In my coverage of Dell (DELL), I will admit to having been overly cautious.
Those who played the rumors have gained. After I asked on Feb. 3 how much of a premium Dell might deliver to new buyers, and basically said little to none, the deal to take Dell private through CEO Michael Dell was dutifully announced. If you bet against me that day and bought DELL, you're now 10% to the good. The biggest piece of that gain has come just in the last two trading sessions, as Dell announced the existence of two other bidders for the company, from private equity group Blackstone and investor Carl Icahn.
Blackstone is offering $14.25/share for all the Dell it can get, but will let some existing shareholders stay on for the ride. It would work with Morgan Stanley on the financing. Icahn has a price of $15/share, and would retain some of the big owners who objected to the Feb. 5 agreement. The Icahn bid, however, would wipe out Dell's cash and subject its receivables to factoring -- a complete cashectomy.
The Icahn bid means that there remains upside to Dell from its current market price of $14.50. Personally, I would not want to be a Dell employee, a retiree, or have my 401(k) funded through Dell stock if that were to happen. That's because the most likely way Icahn and his fellow investors would get their money out of this deal would be the Gordon Gecko way, by taking it out of employees and former employees.
Tech companies are cash-rich for a reason. Market conditions can change on a dime, as with a flood or earthquake sending component prices suddenly soaring. Cash acts a cushion, allowing product planning to take place and big parts orders to be placed without worrying about where the money is coming from.
There are ways in which such a deal can work, as with an operating company whose performance is high and predictable. The Glazer family, for instance, bought Manchester United with its own cash and loaded the resulting entity up with debt. They've done fabulously, but Michael Dell is not Sir Alex Ferguson, and Dell's present position is more like that of Blackburn Rovers. (If you prefer baseball analogies, substitute the L.A. Dodgers for ManU, and the Pittsburgh Pirates for Blackburn.)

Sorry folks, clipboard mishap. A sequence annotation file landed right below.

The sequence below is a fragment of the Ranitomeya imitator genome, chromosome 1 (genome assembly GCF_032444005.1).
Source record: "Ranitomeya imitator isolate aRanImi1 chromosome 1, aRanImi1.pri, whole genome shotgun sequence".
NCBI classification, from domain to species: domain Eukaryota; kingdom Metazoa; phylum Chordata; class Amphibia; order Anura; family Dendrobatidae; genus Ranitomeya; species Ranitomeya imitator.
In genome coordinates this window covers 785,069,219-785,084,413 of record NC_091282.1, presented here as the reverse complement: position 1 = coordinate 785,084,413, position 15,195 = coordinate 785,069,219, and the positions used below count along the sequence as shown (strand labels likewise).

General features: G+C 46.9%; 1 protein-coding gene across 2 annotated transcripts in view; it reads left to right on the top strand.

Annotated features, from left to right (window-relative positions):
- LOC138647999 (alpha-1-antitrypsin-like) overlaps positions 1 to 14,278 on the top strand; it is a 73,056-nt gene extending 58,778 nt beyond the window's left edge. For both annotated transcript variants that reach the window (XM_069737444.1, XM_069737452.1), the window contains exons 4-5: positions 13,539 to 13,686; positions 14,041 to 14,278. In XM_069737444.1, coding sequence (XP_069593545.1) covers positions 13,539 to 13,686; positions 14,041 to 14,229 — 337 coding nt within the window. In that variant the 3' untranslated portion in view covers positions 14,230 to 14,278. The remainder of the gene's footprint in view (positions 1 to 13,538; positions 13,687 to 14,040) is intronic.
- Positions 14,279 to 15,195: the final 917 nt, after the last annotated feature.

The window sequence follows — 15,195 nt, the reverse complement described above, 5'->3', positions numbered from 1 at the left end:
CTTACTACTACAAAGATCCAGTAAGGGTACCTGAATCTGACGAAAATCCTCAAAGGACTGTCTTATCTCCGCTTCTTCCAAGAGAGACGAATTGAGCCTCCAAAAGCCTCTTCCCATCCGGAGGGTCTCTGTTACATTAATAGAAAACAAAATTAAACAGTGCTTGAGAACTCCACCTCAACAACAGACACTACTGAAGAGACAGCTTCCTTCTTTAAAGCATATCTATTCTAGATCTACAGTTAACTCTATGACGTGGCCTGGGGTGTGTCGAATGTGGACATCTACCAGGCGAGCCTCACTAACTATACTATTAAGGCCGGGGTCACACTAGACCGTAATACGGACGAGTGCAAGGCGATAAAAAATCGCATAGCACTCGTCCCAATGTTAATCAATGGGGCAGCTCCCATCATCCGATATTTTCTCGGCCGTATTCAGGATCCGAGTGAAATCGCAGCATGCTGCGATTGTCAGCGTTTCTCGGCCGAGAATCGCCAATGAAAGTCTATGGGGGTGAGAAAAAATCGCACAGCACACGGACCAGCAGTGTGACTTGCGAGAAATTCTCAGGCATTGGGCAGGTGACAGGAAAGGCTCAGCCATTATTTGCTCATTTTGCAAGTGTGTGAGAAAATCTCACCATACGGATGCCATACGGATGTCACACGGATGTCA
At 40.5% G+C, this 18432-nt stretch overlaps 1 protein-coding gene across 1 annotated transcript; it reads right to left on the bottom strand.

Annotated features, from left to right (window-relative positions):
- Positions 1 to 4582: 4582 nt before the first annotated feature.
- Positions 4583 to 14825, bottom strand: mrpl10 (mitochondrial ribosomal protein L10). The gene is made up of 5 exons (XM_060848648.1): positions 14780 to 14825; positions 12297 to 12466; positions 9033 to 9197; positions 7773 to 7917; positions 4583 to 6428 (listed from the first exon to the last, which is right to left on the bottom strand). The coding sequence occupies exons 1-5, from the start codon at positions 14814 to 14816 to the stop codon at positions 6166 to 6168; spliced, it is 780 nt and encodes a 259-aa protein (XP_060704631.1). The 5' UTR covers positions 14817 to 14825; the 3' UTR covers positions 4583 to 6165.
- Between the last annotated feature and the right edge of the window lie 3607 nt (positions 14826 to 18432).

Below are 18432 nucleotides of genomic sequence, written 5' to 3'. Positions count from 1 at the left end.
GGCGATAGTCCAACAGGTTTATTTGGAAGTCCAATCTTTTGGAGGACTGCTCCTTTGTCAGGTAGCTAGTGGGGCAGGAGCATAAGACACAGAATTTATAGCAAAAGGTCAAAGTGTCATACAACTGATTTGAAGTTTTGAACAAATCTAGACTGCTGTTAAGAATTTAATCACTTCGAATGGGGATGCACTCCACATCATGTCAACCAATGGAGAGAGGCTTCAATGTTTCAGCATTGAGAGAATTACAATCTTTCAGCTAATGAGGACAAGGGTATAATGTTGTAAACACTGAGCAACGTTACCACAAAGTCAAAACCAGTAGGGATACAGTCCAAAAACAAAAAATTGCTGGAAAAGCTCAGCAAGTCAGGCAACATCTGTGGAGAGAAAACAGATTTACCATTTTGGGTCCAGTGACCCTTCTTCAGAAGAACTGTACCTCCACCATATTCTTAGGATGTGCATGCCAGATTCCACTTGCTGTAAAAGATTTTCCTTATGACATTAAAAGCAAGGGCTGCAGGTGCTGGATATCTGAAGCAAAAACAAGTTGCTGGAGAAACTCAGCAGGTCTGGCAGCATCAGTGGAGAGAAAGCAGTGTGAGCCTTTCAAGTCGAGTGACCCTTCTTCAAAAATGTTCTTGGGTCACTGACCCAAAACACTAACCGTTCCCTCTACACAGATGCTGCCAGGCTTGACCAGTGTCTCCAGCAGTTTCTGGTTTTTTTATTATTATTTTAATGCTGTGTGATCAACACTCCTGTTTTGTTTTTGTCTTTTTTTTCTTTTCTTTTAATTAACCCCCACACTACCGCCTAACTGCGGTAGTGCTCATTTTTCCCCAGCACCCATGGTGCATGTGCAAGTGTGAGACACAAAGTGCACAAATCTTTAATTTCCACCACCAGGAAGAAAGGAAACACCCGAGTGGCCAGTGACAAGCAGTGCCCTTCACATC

A more businesslike analogy for what Icahn wants to do can be seen in the story of Harley Davidson (HOG). It fell on hard times in the wake of the 2008 financial crisis and was then restructured, losing workers and facilities, cutting its dividend, but staying in place and eventually doubling in value. That's not the way the tech game is played, but if you want to speculate on getting a little more than $14.50/share within a fairly short time frame -- CEO Michael Dell is reportedly planning on sweetening his own bid -- be my guest.
You're betting you can squeeze another 50 cents/share out of the bidding over the course of a couple of months, a 3% return on the present price, possibly over three months. It may be worth waiting for shareholders who came in at $20/share and $30/share, as many did, but I wouldn't wait three months for 3% unless I had a lot of confidence it would come back, and in time.
Time, after all, is money.